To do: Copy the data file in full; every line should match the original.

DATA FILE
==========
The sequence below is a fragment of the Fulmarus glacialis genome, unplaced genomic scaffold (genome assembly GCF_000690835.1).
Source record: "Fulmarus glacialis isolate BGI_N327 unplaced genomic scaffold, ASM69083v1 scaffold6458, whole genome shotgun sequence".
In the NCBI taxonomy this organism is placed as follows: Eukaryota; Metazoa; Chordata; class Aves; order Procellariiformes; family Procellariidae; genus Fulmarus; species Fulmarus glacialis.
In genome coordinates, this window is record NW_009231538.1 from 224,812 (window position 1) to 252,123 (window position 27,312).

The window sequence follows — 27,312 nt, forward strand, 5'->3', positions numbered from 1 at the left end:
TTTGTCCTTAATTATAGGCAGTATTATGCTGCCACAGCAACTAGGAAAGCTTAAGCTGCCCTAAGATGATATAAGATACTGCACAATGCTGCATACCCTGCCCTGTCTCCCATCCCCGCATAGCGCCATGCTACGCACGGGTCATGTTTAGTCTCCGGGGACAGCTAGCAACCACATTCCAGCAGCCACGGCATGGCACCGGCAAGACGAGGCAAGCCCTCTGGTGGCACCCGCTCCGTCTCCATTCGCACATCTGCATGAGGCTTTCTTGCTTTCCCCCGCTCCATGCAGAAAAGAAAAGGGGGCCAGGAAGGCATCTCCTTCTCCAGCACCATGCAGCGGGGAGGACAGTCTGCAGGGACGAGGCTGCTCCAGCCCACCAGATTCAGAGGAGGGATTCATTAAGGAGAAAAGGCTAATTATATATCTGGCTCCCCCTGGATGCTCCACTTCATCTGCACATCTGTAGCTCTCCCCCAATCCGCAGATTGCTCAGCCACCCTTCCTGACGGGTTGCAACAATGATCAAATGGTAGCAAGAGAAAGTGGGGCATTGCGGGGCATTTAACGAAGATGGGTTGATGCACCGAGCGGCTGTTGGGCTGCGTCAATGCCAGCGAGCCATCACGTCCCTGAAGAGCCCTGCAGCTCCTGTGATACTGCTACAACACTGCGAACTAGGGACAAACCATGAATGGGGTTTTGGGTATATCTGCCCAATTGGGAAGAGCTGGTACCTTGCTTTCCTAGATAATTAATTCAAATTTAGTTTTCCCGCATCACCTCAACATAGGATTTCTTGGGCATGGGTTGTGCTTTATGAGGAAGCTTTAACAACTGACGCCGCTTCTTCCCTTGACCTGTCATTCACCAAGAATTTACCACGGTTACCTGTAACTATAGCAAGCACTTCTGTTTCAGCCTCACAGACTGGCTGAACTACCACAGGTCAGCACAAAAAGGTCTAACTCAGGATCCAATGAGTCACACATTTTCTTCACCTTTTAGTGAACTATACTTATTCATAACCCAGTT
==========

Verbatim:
The sequence below is a fragment of the Fulmarus glacialis genome, unplaced genomic scaffold (genome assembly GCF_000690835.1).
Source record: "Fulmarus glacialis isolate BGI_N327 unplaced genomic scaffold, ASM69083v1 scaffold6458, whole genome shotgun sequence".
In the NCBI taxonomy this organism is placed as follows: Eukaryota; Metazoa; Chordata; class Aves; order Procellariiformes; family Procellariidae; genus Fulmarus; species Fulmarus glacialis.
In genome coordinates, this window is record NW_009231538.1 from 224,812 (window position 1) to 252,123 (window position 27,312).

The window sequence follows — 27,312 nt, forward strand, 5'->3', positions numbered from 1 at the left end:
TTTGTCCTTAATTATAGGCAGTATTATGCTGCCACAGCAACTAGGAAAGCTTAAGCTGCCCTAAGATGATATAAGATACTGCACAATGCTGCATACCCTGCCCTGTCTCCCATCCCCGCATAGCGCCATGCTACGCACGGGTCATGTTTAGTCTCCGGGGACAGCTAGCAACCACATTCCAGCAGCCACGGCATGGCACCGGCAAGACGAGGCAAGCCCTCTGGTGGCACCCGCTCCGTCTCCATTCGCACATCTGCATGAGGCTTTCTTGCTTTCCCCCGCTCCATGCAGAAAAGAAAAGGGGGCCAGGAAGGCATCTCCTTCTCCAGCACCATGCAGCGGGGAGGACAGTCTGCAGGGACGAGGCTGCTCCAGCCCACCAGATTCAGAGGAGGGATTCATTAAGGAGAAAAGGCTAATTATATATCTGGCTCCCCCTGGATGCTCCACTTCATCTGCACATCTGTAGCTCTCCCCCAATCCGCAGATTGCTCAGCCACCCTTCCTGACGGGTTGCAACAATGATCAAATGGTAGCAAGAGAAAGTGGGGCATTGCGGGGCATTTAACGAAGATGGGTTGATGCACCGAGCGGCTGTTGGGCTGCGTCAATGCCAGCGAGCCATCACGTCCCTGAAGAGCCCTGCAGCTCCTGTGATACTGCTACAACACTGCGAACTAGGGACAAACCATGAATGGGGTTTTGGGTATATCTGCCCAATTGGGAAGAGCTGGTACCTTGCTTTCCTAGATAATTAATTCAAATTTAGTTTTCCCGCATCACCTCAACATAGGATTTCTTGGGCATGGGTTGTGCTTTATGAGGAAGCTTTAACAACTGACGCCGCTTCTTCCCTTGACCTGTCATTCACCAAGAATTTACCACGGTTACCTGTAACTATAGCAAGCACTTCTGTTTCAGCCTCACAGACTGGCTGAACTACCACAGGTCAGCACAAAAAGGTCTAACTCAGGATCCAATGAGTCACACATTTTCTTCACCTTTTAGTGAACTATACTTATTCATAACCCAGTT